Media, 2009, 78:35.
Standards, Alan Pasqua, piano.
Okay, I know this album dates to 2007, but it just recently entered my
consciousness. With apologies for this late review, it’s a
lovely album and you should be aware of it. Pasqua is a pianist gaining
the jazz public’s awareness over the last few years. He seems
to be a product of the Bill Evans school, and that’s not a
bad place to come from. His colleagues on this delicious set are Dave
Carpenter, bass, and Peter Erskine, drums, and as the title informs us,
it’s an entire program of dyed in the wool standards. These
are tunes that have deservedly lived a long life and most certainly
will continue as examples of great songwriting. Pasqua has a beautiful,
serene touch, and economy and elegance are his friends. The ten tunes
heard here include “The Way You Look Tonight,”
“Deep in a Dream,” “It Never Entered My
Mind,” “I’m Glad There Is You,”
“I’m Old Fashioned” and “I
Could Have Danced All Night.” If, like me, you find solace
and richness in the piano trio genre, this will be a great find. For
Nostalgia, Andrew Scott, guitar.
The title of this CD does not refer to a trip back in time. Hardly.
Instead, our “Nostalgia” is the name Fats Navarro
gave to his bop changes on the chords to “Out of
Nowhere.” So this is nostalgia in name only because this
music is pure, joyous timeless fun. Once again, Scott scores a fine
effort for Sackville Records with music that has a pulse.
Scott’s quartet brings in a couple of guests in Jon Erik
Kelso, trumpet, and Dan Block, tenor clarinet. They lead off with a
totally relaxed groove on Ben Webster’s “Did You
Call Her Today,” a reworking of “Rose
Room” and “In a Mellow Tone.” As
a matter of fact, all of the sextet’s choices are
restructured gems. To name a few, there’s “On a
Misty Night” (“September in the Rain”);
“Hot House” (“What Is this Thing Called
(“Embraceable You”) and lots more. Let me simply
say that we need more recordings like this, because what Scott and
company gives us is the real deal. Like the orange juice in that
commercial, this music is “un-fooled around with.”
I wish there were more guys doing it just this way.
recorded in 2008, 55:37.
Here’s a guitarist who brings subtlety, originality and
musicality to his original compositions. His style is understated,
silvery precision, and his writing might be described as creative but
never edgy. He joins forces here with Scott Colley, bass, Marvaldo Dos
Santos, percussion, and David Binney, alto sax and flute, and the
result makes you sit up and take notice. Incidentally, the one standard
is Horace Silver’s “The Jody Grind,” a
most pleasant surprise in this setting. Impressive stuff all around.
I first encountered the music of Bill Carrothers a couple years ago via
an impressive two CD set which dealt with musical portraits of American
history. This time around, his trio (Gary Peacock, bass, and Bill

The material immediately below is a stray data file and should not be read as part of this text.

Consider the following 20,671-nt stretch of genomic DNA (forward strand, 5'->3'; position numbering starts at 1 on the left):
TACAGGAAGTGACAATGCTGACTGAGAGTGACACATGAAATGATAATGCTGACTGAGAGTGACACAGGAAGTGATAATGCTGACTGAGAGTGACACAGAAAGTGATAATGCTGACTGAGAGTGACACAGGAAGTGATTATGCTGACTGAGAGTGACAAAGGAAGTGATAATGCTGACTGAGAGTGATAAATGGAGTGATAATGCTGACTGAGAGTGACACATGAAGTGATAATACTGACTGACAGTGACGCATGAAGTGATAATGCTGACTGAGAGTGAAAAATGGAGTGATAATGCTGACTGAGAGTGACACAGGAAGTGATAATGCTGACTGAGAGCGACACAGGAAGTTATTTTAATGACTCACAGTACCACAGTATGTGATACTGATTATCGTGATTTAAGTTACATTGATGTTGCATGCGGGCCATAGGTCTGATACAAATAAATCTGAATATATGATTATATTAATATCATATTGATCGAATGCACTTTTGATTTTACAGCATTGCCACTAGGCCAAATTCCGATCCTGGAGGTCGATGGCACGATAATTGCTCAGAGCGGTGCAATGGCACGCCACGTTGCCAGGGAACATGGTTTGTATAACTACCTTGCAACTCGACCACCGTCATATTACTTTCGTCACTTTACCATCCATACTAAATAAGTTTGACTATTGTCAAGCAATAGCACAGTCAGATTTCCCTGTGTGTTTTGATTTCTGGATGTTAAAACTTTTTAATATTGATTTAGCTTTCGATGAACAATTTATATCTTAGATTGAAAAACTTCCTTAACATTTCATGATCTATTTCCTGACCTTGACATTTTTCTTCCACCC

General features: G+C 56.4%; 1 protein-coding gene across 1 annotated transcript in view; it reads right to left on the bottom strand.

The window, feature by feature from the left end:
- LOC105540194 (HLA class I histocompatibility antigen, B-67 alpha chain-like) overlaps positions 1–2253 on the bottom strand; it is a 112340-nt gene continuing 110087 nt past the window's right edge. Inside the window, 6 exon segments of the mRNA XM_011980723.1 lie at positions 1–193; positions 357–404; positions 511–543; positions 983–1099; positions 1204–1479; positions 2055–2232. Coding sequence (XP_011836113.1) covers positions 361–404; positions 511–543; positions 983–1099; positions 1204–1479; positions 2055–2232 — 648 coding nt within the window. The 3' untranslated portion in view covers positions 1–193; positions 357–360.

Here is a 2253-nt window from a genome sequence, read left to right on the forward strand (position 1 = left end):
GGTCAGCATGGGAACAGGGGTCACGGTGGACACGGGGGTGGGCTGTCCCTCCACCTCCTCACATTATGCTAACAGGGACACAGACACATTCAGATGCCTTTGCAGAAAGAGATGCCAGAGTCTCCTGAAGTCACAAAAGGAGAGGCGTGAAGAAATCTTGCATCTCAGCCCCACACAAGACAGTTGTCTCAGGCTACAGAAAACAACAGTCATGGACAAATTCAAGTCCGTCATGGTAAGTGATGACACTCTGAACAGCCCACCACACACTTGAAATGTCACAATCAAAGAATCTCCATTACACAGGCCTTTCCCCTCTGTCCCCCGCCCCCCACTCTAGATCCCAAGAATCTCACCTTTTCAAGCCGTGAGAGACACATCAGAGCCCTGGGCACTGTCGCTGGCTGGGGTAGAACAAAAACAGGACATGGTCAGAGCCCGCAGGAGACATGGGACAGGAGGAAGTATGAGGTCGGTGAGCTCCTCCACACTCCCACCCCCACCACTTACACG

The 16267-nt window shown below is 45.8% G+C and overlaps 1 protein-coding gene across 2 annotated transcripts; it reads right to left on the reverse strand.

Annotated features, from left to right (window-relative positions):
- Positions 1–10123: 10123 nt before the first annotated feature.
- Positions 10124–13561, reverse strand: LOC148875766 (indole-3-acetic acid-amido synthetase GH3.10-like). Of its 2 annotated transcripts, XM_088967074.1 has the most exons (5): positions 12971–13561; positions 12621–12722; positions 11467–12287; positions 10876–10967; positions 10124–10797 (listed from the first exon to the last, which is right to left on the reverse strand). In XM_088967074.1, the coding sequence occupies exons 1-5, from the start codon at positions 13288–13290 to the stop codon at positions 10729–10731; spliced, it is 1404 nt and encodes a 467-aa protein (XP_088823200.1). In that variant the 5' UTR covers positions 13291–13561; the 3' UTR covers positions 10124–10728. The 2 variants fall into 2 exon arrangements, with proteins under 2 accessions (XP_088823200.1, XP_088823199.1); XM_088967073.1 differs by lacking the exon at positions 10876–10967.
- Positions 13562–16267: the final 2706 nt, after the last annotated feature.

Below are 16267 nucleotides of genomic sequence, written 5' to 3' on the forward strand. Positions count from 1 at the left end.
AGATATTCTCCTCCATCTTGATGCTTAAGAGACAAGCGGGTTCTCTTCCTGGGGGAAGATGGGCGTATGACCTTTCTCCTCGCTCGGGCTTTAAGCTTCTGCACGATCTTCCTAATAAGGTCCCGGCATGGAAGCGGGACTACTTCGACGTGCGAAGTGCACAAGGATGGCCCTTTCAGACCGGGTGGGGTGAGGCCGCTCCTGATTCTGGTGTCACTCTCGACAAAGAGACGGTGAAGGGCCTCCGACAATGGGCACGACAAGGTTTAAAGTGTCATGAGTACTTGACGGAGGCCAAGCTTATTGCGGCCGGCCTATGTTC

Stewart, drums) presents some similarly well-written originals and a
few standards, including “My Heart Belongs to
Daddy,” Monk’s “Off Minor,”
“Lost in the Stars” and Ornette Coleman’s
“When Will the Blues Leave.” Carrothers is a
riveting, probing artist, with a lot to say.
Heart And Soul of Mel Carter, Mel Carter, vocals.
Mel Cater’s CD is, in part, a revisit to some old doo-wop and
r&b golden oldies. Carter gives it a genuine, bluesy, r
& b focus on such tunes as Heart And Soul, It May Sound Silly,
Tomorrow Night, I Worry About You, Where Or When, The Glory of Love and
such. To consider Carter a jazz singer would be a stretch. But one
can’t deny that he brings vitality and energy to his craft.
If this is your thing, I think you’re gonna dig him!
by Kyle O'Brien
Until It’s Time, Jack Wilkins.
Wilkins begins his disc with an unfortunate opener, a Brazilian-style
cover of “Arthur’s Theme,” which makes him sound like a smooth jazzer.
It’s not until the fast jazz waltz of “Show Me” that we realize that
Wilkins is more than just elevator jazz. His hollow-body guitar tone is
indeed smooth, but his licks are inspired. Wilkins, though, seems to
like both sides of the jazz world, since he returns to a pop-ier sense
on James Taylor’s easygoing “Blossom.” Nowadays, when going the
smoother route, an artist needs to establish chops up front for true
jazz fans; otherwise, the results can be dismissed. Luckily, Wilkins
can swing, as he shows on a grooving version of “Walk Don’t Run,” and
“Airegin.” He definitely has quirky and varied tastes, toying with
classical on “Fur Elise,” and Latin on a searing version of “Tico
Tico.” It all seems to work somehow, though tenuously at times.
2009, MaxJazz, 69:34.
Music Update, Jason Marsalis.
may know the youngest Marsalis brother as a superb drummer, but here he
hands over the sticks to David Potter and picks up the vibe mallets to
show off his melodic and compositional skills. He still plays the kit
on a few tracks, but this is mostly about Marsalis’s music. Along with
Austin Johnson on piano and Will Goble on bass, this quartet toys with
New Orleans rhythms, new modern fusion (“Offbeat Personality”), and
terpsichorean-inspired march (“Ballet Class”). Marsalis proves himself